School staff should follow any state and local guidelines for reopening schools.
Considerations for audiologists and SLPs who work in schools to follow:
for monitoring the health of staff and students as well as that of others who enter the building will be important for virus detection. Staff and families need to know about health monitoring efforts and protocol.
- Students’ ability to see the clinician’s mouth and facial expressions
is important when providing audiology and speech-language pathology services. Given the proximity of clinicians and students when services are provided, PPE will be needed to reduce virus transmission. It is recommended that administrators provide
school-based professionals with appropriate PPE such as desktop plexiglass screens, gloves,
clear face masks, and eye protection.
- The CDC recommends working with the same group of students on a regular basis to reduce the risk of contracting COVID-19. Because audiologists and SLPs work with different students throughout the week and may travel to multiple schools to provide services, they may be at greater risk. The CDC recommends
the provision of telework as an option.
of assistants and/or interpreters may be required, at times. To the maximum extent feasible, you should use the same support personnel to minimize risk. Brief all personnel in the room on safety protocols prior to sessions. The CDC does permit allowances for students who require personal assistants for day-to-day
activities; however, these assistants must follow CDC-recommended standard safety protocols with other individuals.
- Cleaning and disinfecting work spaces between each session is a way to protect yourself and your students from transmission of the virus. According to the CDC, cleaning and promoting hand hygiene are important everyday actions that schools can take to slow the spread of COVID-19 and other infectious diseases and protect students and staff. It is not
unusual for students to share "high-touch
materials" and devices in special education programs, especially when students are in groups and the materials/devices are key to facilitating achievement of therapy targets. For this reason, disinfecting therapy tools and devices between uses is very important but does require time that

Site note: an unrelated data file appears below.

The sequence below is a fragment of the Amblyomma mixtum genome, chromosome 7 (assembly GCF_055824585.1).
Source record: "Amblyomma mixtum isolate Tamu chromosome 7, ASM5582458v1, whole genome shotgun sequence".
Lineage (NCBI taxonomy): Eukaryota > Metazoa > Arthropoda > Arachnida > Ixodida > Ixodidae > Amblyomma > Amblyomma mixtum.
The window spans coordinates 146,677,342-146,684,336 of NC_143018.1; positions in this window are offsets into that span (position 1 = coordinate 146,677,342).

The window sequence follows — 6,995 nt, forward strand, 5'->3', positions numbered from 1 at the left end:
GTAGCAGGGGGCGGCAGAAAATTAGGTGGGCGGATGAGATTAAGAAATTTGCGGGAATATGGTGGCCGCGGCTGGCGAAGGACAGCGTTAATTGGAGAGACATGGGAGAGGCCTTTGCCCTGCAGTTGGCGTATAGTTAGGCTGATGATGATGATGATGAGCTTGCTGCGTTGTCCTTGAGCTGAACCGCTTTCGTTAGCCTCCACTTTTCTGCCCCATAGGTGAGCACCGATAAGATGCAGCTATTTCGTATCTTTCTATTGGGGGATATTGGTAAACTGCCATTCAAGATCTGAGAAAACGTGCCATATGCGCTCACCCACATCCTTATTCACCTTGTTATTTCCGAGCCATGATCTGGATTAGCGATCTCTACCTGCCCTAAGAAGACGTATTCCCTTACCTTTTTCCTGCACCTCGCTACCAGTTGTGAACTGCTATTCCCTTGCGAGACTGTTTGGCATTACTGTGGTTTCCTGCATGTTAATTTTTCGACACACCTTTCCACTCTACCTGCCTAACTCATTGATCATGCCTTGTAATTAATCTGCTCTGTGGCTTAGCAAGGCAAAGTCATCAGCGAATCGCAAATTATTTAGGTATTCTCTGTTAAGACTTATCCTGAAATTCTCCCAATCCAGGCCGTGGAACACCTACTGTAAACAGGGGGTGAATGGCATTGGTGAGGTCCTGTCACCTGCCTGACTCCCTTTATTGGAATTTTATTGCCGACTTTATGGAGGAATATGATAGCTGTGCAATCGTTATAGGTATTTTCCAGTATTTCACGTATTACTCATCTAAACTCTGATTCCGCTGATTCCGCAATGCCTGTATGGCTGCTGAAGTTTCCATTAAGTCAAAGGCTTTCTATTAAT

will impact individualized education program (IEP) therapy minutes for each subsequent student or group of students because therapy sessions are often back-to-back with limited time for transitions.
- Discuss student service delivery models. You may find that you can more safely deliver services using a different model. Considerations may include
- students’ ability to maintain proper physical distance and proper use of safety masks;
- students’ identified communication impairment and potential benefits to in-person services versus telepractice; and
- IEP goals and subsequent indicators for success in group versus individual services.
for personal and public safety may require modification to existing IEP recommendations. The IEP team should consider how to balance safety and achievement of IEP goals in a least restrictive environment (LRE). They may need to recommend changes to the
setting and service delivery methods to ensure student and staff safety.
- Discuss students’ disorders or diagnoses. Student-specific characteristics or needs may require different types of services—and even some changes to the IEPs.
- Establish a process for
immediate hand washing or the use of hand sanitizers prior to entering the speech room. Although you can use hand sanitizer, hand washing is the preferred method, if it is physically available.
- Provide services in a well-ventilated
area to reduce the likelihood of spread, as some studies are indicating that poor ventilation may contribute to the spread of coronavirus.